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In early January, I received a call from Westcave Preserve. I live only about 5 miles from this relatively unknown sanctuary, and they said we would be experiencing a deep freeze and wanted to know if I’d be willing to shoot the icicles hanging from the grotto the next morning. Usually this area is off limits unless you are on a guided tour, but I was allowed to visit this area and shoot and rare winter Texas scene.

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Westcave Icicles in the Hill Country 2 : Prints Available

The sun peeks over the limestone rock from the Grotto in Westcave Preserve. It was cold this morning in the Texas Hill Country – 18 degres while I was photographing this private preserve. Icicles hung from the top of this sanctuary but were quickly melting in the morning sunlight.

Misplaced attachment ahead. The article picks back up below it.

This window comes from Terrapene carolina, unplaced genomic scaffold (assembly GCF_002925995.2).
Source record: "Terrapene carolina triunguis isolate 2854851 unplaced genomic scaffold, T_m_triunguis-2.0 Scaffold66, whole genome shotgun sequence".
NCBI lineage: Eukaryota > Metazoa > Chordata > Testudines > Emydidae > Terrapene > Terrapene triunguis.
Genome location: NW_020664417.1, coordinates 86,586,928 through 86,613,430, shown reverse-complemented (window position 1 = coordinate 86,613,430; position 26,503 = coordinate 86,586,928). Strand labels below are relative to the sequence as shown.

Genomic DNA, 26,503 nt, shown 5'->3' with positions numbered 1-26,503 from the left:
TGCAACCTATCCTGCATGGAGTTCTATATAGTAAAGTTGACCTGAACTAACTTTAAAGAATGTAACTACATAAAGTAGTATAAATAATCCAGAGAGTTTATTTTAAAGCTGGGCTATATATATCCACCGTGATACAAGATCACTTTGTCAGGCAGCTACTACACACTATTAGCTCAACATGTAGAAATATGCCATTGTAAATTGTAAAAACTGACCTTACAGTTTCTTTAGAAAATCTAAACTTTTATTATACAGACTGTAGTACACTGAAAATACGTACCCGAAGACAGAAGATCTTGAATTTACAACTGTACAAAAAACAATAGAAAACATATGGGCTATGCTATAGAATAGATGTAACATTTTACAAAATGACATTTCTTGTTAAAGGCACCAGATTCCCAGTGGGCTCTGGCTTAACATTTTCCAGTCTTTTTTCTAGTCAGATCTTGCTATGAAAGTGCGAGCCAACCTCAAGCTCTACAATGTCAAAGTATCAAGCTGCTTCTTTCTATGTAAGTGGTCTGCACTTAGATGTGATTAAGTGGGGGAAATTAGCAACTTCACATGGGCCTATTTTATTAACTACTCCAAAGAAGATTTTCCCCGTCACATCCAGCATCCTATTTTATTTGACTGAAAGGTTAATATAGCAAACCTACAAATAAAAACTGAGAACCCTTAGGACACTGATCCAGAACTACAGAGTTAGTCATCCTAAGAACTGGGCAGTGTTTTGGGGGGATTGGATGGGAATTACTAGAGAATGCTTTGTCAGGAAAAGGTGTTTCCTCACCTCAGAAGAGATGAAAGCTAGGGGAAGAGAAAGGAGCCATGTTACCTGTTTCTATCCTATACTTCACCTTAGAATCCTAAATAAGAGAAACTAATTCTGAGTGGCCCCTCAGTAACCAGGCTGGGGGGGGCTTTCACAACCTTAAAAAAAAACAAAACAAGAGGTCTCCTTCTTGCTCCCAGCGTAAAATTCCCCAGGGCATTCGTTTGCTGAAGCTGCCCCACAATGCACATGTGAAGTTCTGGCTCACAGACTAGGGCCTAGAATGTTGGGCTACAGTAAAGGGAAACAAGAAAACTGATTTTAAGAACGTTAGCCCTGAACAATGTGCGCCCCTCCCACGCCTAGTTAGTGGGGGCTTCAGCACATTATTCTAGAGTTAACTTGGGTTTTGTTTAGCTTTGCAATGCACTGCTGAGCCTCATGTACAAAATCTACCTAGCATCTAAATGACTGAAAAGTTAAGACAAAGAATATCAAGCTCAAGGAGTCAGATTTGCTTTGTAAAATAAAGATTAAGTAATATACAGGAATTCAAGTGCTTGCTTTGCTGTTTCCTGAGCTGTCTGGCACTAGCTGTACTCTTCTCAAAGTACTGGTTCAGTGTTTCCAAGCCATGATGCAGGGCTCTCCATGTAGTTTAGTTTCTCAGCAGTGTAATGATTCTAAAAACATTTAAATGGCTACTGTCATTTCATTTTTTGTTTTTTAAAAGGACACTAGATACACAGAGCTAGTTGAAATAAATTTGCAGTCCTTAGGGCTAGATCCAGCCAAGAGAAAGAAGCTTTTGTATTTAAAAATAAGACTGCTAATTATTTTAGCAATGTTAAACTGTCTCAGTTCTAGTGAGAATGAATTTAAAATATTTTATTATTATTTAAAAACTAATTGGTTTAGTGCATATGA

* Shot with permission from the folks at Westcave Preserve. I’m happy to work with and capture the beauty of this hidden gem just 2 miles from the more well known Hamilton Pool.

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One of my favorite adventures this year was a trip out to Big Bend to photograph Mariscal Canyon. I wrote a blog about this trip a while back. Feel free to read my Mariscal Canyon trek. This drive and hike weekend provided a chance to visit one of the most remote and beautiful places in Texas – Big Bend National Park’s Mariscal Canyon.

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Mariscal Canyon Afternoon, Big Bend National Park 1 : Prints Available